• Zero Flush. “Zero Flush Product Advantages.” (April 14, 2011)http://www.zeroflush.com/products_advantage.php

FAQ

1. What are waterless urinals?

Waterless urinals are a type of urinal that does not require water to flush away urine. Instead, they use a special type of trap that allows urine to pass through while blocking odors. This means that waterless urinals are much more environmentally friendly than traditional urinals, as they do not waste water.

2. How do waterless urinals work?

Waterless urinals work by using a special type of trap that is designed to allow urine to pass through while blocking odors. This trap is made up of a liquid that is denser than urine, which means that the urine passes through while the liquid remains in the trap. The liquid then seals the trap, preventing any odors from escaping.

3. Are waterless urinals more hygienic?

Yes, waterless urinals are more hygienic than traditional urinals. This is because they do not require water to flush away urine, which means that there is less chance of bacteria and germs spreading. Additionally, many waterless urinals are made from non-porous materials, which makes them easier to clean and less likely to harbor bacteria.

4. Do waterless urinals save money?

Yes, waterless urinals can save a significant amount of money over time. This is because they do not require water to flush away urine, which means that they can save up to 40,000 gallons of water per urinal per year. Additionally, waterless urinals require less maintenance than traditional urinals, which means that they can save money on cleaning and maintenance costs.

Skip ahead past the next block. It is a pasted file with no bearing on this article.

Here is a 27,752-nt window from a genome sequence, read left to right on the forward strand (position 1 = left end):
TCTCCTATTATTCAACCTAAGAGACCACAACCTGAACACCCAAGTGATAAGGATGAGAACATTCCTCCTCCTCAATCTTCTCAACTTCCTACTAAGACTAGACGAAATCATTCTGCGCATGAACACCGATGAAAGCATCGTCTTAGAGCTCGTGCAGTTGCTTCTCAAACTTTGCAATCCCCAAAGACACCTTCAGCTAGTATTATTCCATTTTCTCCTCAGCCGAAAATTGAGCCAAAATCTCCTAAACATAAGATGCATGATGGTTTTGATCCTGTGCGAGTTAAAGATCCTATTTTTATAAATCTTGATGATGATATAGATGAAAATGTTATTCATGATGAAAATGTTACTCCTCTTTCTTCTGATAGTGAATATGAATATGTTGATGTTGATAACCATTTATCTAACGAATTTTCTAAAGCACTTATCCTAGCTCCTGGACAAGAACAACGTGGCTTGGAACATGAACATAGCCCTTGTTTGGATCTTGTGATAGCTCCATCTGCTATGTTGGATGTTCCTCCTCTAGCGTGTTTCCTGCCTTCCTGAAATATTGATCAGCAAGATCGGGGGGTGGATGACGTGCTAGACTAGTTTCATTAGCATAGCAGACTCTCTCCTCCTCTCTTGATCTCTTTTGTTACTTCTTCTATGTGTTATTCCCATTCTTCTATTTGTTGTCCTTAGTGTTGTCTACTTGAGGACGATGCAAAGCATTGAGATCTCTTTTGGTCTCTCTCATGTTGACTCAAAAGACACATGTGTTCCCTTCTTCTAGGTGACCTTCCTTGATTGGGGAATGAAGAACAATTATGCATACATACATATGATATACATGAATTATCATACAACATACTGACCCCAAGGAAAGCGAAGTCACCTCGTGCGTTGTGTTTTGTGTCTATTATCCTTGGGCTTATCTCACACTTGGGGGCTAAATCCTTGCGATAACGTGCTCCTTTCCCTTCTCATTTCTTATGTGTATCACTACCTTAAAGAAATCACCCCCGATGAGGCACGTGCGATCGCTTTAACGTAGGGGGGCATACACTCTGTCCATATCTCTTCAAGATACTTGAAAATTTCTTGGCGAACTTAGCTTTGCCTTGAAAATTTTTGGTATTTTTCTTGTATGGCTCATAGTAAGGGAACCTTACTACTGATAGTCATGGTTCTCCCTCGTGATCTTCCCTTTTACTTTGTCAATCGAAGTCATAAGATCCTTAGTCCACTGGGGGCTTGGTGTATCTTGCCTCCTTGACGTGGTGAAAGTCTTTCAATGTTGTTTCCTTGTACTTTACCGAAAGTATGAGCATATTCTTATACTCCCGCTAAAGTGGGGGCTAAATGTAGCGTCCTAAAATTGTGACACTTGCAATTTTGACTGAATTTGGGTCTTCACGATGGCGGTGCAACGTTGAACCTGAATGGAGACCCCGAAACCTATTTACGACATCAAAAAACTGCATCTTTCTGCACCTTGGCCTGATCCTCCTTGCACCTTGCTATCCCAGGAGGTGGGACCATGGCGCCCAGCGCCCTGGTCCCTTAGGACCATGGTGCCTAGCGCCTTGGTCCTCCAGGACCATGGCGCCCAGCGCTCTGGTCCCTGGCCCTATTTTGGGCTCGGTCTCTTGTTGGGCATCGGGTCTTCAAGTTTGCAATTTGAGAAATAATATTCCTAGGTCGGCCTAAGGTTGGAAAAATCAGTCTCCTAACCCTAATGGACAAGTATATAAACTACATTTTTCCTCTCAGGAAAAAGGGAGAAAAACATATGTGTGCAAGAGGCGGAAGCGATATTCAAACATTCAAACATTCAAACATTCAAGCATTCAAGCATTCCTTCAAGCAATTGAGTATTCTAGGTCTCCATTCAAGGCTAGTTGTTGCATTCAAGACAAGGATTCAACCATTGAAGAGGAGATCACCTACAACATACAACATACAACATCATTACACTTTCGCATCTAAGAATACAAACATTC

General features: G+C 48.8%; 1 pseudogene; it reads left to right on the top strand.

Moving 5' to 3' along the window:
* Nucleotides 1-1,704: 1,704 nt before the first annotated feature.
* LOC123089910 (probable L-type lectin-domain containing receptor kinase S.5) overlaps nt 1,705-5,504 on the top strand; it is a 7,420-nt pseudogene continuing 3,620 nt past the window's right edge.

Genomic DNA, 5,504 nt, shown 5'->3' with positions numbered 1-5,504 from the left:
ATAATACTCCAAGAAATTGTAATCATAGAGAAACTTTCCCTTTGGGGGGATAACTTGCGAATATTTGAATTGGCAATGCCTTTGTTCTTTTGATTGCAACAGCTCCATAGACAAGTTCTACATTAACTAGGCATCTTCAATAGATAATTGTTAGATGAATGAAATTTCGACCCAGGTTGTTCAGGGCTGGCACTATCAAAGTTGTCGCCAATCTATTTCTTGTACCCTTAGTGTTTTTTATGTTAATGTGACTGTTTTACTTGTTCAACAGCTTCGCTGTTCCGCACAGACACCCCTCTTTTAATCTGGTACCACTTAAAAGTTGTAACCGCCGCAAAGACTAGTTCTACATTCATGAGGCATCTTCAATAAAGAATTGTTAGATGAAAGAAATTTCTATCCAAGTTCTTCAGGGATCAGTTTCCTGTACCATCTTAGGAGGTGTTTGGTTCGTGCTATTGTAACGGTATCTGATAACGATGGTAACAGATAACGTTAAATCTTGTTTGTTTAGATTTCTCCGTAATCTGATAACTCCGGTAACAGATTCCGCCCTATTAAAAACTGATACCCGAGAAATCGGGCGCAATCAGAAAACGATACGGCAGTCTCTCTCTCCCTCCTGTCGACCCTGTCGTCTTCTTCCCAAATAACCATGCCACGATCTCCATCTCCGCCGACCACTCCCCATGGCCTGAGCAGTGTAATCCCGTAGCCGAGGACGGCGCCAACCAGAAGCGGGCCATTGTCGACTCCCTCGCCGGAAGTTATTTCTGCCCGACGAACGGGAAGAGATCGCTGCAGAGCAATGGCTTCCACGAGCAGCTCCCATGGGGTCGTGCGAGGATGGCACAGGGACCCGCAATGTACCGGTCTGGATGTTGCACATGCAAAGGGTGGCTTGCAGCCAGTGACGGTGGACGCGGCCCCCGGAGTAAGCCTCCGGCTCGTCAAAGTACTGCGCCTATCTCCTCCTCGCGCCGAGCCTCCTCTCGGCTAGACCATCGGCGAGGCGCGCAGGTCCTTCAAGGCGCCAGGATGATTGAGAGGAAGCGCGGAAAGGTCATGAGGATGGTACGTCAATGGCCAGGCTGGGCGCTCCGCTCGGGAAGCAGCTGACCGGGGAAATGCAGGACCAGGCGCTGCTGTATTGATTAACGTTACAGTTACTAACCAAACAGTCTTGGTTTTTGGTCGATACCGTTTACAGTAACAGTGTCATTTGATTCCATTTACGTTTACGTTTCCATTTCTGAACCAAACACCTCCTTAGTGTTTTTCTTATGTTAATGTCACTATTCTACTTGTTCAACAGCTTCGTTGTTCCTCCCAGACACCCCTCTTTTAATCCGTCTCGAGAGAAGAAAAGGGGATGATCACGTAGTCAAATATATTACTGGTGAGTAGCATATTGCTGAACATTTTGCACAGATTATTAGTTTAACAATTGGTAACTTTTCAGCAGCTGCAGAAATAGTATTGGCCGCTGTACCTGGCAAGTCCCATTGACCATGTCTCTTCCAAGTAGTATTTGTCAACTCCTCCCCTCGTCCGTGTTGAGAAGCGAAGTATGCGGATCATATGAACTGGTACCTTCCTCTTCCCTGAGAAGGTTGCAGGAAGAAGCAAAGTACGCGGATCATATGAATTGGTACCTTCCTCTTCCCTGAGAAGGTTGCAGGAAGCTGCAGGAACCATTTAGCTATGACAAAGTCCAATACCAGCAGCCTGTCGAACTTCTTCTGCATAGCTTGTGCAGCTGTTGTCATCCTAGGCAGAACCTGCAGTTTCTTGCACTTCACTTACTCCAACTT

5. Are waterless urinals difficult to install?

No, waterless urinals are not difficult to install. In fact, they are often easier to install than traditional urinals, as they do not require water or plumbing connections. Most waterless urinals can be installed using basic tools and can be up and running in a matter of hours.

6. Do waterless urinals require special cleaning?

Yes, waterless urinals do require special cleaning. This is because they use a special type of trap that requires regular maintenance to prevent odors from escaping. Most waterless urinals require a special cleaning solution that is designed to break down the liquid in the trap and prevent any odors from escaping.

7. Are waterless urinals suitable for all types of buildings?

Yes, waterless urinals are suitable for all types of buildings, including residential, commercial, and industrial buildings. They can be used in both new construction and retrofit applications and are available in a variety of styles and designs to suit any building’s needs.

8. Do waterless urinals require any special maintenance?

Yes, waterless urinals do require some special maintenance. This includes regular cleaning of the trap and the use of a special cleaning solution to prevent odors from escaping. Additionally, the sealing liquid in the trap will need to be replaced periodically to ensure that the urinal remains odor-free.